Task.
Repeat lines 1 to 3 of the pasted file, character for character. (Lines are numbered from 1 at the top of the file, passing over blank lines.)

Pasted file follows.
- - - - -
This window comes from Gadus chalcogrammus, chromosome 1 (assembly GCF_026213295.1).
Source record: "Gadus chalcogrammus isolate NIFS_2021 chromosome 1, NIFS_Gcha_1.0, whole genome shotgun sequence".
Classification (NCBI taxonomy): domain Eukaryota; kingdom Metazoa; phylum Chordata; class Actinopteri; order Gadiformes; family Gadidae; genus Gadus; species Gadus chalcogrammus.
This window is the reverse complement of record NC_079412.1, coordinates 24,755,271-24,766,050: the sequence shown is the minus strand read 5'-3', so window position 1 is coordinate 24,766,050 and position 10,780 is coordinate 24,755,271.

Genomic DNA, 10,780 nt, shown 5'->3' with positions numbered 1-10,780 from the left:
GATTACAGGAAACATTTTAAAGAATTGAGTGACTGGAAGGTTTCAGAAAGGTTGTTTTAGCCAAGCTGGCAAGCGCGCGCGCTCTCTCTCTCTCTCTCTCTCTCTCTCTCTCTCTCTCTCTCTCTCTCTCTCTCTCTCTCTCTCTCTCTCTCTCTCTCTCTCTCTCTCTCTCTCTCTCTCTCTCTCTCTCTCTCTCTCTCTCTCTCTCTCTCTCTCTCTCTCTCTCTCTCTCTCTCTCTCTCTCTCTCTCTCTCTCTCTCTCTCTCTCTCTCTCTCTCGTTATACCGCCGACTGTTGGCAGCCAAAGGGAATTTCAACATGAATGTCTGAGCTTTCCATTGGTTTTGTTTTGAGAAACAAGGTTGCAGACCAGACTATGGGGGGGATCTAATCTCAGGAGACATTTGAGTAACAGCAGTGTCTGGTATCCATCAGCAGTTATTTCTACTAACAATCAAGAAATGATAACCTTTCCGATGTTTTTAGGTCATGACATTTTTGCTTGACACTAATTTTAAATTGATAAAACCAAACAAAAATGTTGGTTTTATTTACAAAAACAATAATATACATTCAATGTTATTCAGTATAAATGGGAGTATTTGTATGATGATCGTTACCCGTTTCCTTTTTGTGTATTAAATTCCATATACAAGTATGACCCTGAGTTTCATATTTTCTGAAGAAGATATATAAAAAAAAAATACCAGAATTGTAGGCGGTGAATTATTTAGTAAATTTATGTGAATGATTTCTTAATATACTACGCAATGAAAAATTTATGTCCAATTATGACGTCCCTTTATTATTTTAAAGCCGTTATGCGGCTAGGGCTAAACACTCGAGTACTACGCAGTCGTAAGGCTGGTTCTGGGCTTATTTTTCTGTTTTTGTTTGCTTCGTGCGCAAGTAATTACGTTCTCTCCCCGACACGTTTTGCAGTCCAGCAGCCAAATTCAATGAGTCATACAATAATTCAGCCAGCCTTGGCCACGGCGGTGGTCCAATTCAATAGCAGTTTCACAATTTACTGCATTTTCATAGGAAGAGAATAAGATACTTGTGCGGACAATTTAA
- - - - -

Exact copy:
This window comes from Gadus chalcogrammus, chromosome 1 (assembly GCF_026213295.1).
Source record: "Gadus chalcogrammus isolate NIFS_2021 chromosome 1, NIFS_Gcha_1.0, whole genome shotgun sequence".
Classification (NCBI taxonomy): domain Eukaryota; kingdom Metazoa; phylum Chordata; class Actinopteri; order Gadiformes; family Gadidae; genus Gadus; species Gadus chalcogrammus.